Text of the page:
Neuropsychiatr Dis Treat. 2018 Oct 9;14:2583-2591. doi: 10.2147/NDT.S176301. eCollection 2018.
Asadzadeh Manjili F1, Kalantar SM2, Arsang-Jang S3, Ghafouri-Fard S4, Taheri M4,5, Sayad A4.
Genetics category listing contains the following
366 articles in Vitamin D Receptor 138 articles in Vitamin D Binding Protein = GC 32 articles in CYP27B1
Vitamin D blood test misses a lot
- Snapshot of the literature by VitaminDWiki as of early 2019
- Vitamin D from coming from tissues (vs blood) was speculated to be 50% in 2014, and by 2017 was speculated to be 90%
- Note: Good results from a blood test (> 40 ng) does not mean that a good amount of Vitamin D actually gets to cells
- A Vitamin D test in cells rather than blood was feasible (2017 personal communication)
- Commercially available 2019
However test results would vary in each tissue due to multiple genes
- Good clues that Vitamin D is being restricted from getting to the cells
1) A vitamin D-related health problem runs in the family
especially if it is one of 51+ diseases related to Vitamin D Receptor
2) Slightly increasing Vitamin D show benefits (even if conventional Vitamin D test shows an increase)
3) Vitamin D Receptor test (<$30) scores are difficult to understand in 2016
easier to understand the VDR 23andMe test results analyzed by FoundMyFitness in 2018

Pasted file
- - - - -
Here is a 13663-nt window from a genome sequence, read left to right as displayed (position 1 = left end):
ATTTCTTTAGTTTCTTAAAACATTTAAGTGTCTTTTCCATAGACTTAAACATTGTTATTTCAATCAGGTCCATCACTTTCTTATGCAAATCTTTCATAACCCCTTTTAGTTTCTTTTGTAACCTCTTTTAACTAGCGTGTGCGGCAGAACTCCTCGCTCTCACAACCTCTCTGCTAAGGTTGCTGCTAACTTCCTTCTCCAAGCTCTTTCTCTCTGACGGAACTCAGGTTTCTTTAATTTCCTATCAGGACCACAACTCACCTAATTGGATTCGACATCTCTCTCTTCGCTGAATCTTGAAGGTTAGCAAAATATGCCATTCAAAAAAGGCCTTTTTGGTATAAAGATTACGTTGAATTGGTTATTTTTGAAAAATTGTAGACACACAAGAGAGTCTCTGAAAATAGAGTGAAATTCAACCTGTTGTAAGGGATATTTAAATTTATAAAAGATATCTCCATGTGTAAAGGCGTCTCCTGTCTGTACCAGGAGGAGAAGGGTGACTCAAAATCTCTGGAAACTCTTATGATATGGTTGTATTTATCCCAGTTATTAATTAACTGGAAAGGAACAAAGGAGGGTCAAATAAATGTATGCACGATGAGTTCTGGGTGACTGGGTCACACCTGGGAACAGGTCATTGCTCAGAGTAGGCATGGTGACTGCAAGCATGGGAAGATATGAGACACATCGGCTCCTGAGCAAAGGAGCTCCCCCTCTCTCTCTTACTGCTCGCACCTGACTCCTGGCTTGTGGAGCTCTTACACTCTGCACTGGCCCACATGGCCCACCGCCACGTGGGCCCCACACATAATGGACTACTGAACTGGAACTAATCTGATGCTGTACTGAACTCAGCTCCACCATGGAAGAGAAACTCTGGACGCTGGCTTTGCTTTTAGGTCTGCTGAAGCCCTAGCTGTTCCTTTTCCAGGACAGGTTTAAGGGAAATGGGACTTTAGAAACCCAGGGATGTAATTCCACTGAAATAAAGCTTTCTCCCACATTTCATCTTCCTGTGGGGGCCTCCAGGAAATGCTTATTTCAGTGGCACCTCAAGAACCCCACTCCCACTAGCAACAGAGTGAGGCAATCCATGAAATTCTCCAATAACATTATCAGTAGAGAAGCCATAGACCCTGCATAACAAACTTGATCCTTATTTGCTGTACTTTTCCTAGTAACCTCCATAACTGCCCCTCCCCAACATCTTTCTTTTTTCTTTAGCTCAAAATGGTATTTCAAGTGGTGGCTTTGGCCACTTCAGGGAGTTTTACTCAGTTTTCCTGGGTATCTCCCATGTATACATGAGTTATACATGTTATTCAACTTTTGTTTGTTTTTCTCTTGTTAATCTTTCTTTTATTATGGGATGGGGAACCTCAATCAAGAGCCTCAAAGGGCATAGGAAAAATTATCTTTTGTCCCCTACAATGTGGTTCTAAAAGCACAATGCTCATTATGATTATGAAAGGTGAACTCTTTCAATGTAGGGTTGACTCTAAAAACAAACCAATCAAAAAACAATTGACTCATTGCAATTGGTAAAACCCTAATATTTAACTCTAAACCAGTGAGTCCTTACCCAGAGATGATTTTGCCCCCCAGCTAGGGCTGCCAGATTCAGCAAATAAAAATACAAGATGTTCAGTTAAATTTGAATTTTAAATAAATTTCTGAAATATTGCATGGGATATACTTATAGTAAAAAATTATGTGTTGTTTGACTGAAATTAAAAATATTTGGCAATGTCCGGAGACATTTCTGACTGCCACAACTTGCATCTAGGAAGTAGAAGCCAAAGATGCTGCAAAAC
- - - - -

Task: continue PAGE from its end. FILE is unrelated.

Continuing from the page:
4) Back Pain
probably want at least 2 clues before taking adding vitamin D, Omega-3, Magnesium, Resveratrol, etc
The founder of VitaminDWiki took action with clues #3&4
Low level of vitamin D is a potential risk factor for developing schizophrenia. Through interaction with its receptor (VDR) and the related enzymes (CYP27B1, CYP24A1), vitamin D modulates neurodevelopment, neuroprotection, and immunomodulation. Its deficiency leads to aberrant neurodevelopment in schizophrenic patients.
In this case-control study, relative expression of VDR, CYP27B1, and CYP24A1 in schizophrenic patients was compared with healthy individuals. Total RNA was extracted from whole blood of 50 patients with schizophrenia and 50 healthy controls. Real-time PCR was used to determine relative gene expression levels of VDR, CYP27B1, and CYP24A1.
Significant upregulations were observed in VDR (P=0.004, 95% CI=0.77, 0.86), CYP27B1 (P=0.002, 95% CI=1.22, 4.98), and CYP24A1 (P≤0.0001, 95% CI=-2.721, 1.061) expressions in peripheral blood of schizophrenic patients compared with controls. Moreover, the gender-based analysis revealed upregulation of all genes in all the categories of male and female except for VDR gene in male group (P=0.234, 95% CI=-0.79, 3.35) and CYP27B1 gene in the female group (P=0.09, 95% CI=-0.21, 6.55). The age-based analysis demonstrated overexpression of VDR and CYP27B1 genes in all categories. Finally, there were significant correlations between expression levels of all genes (P<0.0001), while no correlation was found between age and expression of genes.
We hypothesized that the observed upregulation of the mentioned genes in schizophrenia patients might be the result of a compensatory mechanism to protect the affected individuals against adverse consequences of this disorder. Such imbalance in vitamin D processing pathway might also be implicated in the pathogenesis of schizophrenia. However, future studies should be designed to confirm the results of the current study.
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